Video Classroom on a Shoestring

Video conferencing, Web casting, and course management applications are valuable tools for teaching in a distance-learning format. But many of these require hardware, software, funding, and the expertise of an information technology professional or technology-proficient instructor. Is it possible to teach an online course using audio and video without adopting a lot of expensive technology? For one instructor, the answer is yes. In fact, for him, bare bones has become an art form.

Kent Meyer, professor of accounting at California State University, Sacramento, teaches two upper-division distance-learning courses—international accounting and corporate partnerships and estate tax. Each of the courses enrolls up to two dozen students, some located hundreds of miles away. Meyer and project coordinator Rolando Cabiles have developed an inexpensive strategy for using live audio and video lectures in the courses.

The solution involves capturing one-way video, transmitting it via the Internet, and simultaneously using instant messaging to communicate with their students. Meyer and Cabiles use a Logitech QuickCam Web camera to broadcast real-time video and audio of Meyer’s lectures via SpotLife Inc.’s Personal Video Broadcasting service. Enrolled students access the course via a SpotLife password, a standard PC with an Internet connection, a modem, and a free instant messaging ID. Meyer simply sits in front of the camera and lectures. If he wants to display a diagram or photo, he holds it up to the camera. Alternatively, he can send complicated figures to his students via e-mail before or after the lectures.

Meyer has taken technology down to the bare bones for his distance-learning courses. He d'esn’t even use a course Web site. Anything he or his students want to say to one another travels via e-mail. But making sure his students could see him was critical.

“Students want that personal interaction,” Meyer says. “They respond to voice intonation, body language, and seeing a face much better than they do reading text off a screen.” Meyer sought a solution that would be inexpensive—the whole setup cost him less than $100—and easy. Using the lowest technological denominator ensures that all of his students, no matter what their resource level, can access the course.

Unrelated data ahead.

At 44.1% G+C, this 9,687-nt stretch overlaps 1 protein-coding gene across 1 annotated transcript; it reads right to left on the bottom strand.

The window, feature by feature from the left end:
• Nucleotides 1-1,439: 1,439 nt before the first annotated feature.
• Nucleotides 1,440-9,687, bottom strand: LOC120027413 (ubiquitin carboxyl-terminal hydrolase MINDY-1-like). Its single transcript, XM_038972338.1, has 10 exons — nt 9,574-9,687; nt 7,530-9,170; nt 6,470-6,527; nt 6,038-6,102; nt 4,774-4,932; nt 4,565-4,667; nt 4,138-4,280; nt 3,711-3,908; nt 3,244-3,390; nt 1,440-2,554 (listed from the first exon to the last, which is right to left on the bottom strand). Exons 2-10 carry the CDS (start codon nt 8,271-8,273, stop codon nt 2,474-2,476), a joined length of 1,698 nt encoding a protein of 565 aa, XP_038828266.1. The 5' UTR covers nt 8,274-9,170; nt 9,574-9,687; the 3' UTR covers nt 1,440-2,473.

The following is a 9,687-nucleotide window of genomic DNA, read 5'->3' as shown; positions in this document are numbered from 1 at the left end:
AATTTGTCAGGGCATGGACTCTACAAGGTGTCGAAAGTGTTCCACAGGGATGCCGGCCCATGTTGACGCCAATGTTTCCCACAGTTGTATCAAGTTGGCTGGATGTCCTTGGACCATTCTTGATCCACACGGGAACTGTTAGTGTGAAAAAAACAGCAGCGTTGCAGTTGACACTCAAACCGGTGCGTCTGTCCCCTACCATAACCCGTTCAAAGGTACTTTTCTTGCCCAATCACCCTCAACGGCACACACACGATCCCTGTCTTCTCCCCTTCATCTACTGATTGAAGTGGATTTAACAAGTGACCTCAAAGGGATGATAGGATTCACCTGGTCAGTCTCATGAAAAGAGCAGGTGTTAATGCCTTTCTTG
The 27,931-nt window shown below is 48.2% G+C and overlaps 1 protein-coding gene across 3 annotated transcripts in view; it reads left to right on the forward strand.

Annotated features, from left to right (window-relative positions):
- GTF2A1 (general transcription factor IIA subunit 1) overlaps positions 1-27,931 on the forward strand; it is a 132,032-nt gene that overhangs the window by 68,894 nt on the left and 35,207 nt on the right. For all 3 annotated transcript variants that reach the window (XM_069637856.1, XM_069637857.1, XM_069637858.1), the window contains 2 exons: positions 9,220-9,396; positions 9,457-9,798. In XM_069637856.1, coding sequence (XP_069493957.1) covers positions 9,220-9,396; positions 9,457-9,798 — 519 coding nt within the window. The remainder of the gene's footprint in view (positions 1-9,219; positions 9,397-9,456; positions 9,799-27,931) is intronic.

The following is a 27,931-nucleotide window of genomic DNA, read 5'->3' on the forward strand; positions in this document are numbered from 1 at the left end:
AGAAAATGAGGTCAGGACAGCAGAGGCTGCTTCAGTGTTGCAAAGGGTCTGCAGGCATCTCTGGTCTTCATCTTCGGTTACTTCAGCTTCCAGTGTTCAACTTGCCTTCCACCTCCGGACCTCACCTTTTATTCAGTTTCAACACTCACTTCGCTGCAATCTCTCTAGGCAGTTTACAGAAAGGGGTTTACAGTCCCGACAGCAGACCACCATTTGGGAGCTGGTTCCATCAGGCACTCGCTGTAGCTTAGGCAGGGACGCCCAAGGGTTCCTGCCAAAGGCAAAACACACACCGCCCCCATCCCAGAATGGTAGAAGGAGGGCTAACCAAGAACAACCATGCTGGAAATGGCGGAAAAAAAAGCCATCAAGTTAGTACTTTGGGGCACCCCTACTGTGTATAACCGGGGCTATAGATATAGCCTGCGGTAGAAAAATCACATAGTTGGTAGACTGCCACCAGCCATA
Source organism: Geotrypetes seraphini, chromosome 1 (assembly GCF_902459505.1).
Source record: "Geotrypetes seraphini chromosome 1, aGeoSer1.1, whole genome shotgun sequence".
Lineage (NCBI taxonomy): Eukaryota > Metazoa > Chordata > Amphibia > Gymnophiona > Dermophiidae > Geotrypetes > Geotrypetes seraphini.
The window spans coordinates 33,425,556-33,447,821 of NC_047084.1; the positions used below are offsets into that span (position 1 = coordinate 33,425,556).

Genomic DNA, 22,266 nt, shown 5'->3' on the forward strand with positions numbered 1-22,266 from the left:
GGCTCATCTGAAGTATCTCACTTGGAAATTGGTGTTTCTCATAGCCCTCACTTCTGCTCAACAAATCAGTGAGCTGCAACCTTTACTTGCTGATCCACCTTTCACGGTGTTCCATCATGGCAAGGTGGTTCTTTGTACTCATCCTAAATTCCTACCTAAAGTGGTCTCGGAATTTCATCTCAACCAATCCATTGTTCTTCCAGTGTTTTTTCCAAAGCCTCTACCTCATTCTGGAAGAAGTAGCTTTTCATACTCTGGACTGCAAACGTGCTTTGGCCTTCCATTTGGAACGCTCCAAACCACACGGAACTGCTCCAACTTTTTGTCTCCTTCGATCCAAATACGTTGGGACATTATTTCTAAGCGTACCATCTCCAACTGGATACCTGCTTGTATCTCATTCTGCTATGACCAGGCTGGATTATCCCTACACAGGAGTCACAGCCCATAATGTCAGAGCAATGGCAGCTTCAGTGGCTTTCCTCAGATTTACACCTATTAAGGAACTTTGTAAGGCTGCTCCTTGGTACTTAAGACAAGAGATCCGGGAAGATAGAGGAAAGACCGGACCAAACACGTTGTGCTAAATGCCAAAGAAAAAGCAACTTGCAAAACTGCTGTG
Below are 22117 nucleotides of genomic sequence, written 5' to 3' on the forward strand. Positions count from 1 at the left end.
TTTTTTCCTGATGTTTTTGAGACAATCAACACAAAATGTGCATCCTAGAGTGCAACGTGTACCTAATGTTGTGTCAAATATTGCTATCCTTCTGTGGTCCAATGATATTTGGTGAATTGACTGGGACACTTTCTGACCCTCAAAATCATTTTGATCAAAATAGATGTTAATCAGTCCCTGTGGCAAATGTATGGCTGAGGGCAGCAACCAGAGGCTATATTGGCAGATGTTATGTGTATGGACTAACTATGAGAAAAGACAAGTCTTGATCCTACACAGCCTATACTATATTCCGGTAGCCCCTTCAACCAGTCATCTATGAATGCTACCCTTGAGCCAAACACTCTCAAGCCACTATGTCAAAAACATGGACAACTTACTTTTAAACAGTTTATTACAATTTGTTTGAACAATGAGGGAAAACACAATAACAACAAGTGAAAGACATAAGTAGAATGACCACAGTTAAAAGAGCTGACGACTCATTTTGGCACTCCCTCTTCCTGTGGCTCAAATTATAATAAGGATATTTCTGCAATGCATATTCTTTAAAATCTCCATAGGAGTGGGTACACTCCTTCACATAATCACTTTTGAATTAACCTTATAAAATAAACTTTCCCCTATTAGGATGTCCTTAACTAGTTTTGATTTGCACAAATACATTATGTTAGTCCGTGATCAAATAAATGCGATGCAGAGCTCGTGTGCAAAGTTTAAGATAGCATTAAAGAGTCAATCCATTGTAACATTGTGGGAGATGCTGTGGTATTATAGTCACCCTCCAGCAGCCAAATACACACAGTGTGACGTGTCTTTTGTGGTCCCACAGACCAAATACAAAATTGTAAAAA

During the lecture, students can communicate with Meyer directly, or with one other, via instant messaging. Meyer scans the questions and comments as they come in during the lecture and responds to them on the fly. Cabiles assists Meyer by troubleshooting the technology, answering asides from students, and monitoring connections.

Both note that in this format, students are more interactive and more communicative than in a standard course. “This format plays right into the multitasking that we already do in our daily lives,” Cabiles says. “Being able to ask questions via instant messaging takes away the fear and intimidation factor, and we find that students contribute to class much more than they otherwise would.”

Meyer notes another benefit: no additional class prep time. Because he lectures much like he would in front of a class full of students, he d'esn’t have to prepare special diagrams, course notes, or text material. There’s no need to move his course material onto a Web page or into a course management product.

Meyer also sees the approach as a way to reach students around the world who may not have access to the latest technology tools. “It’s a way to broaden distance education to developing countries and anyplace where there are interested students,” he says.

For more information, contact Kent Meyer at prof_meyer@yahoo.com.

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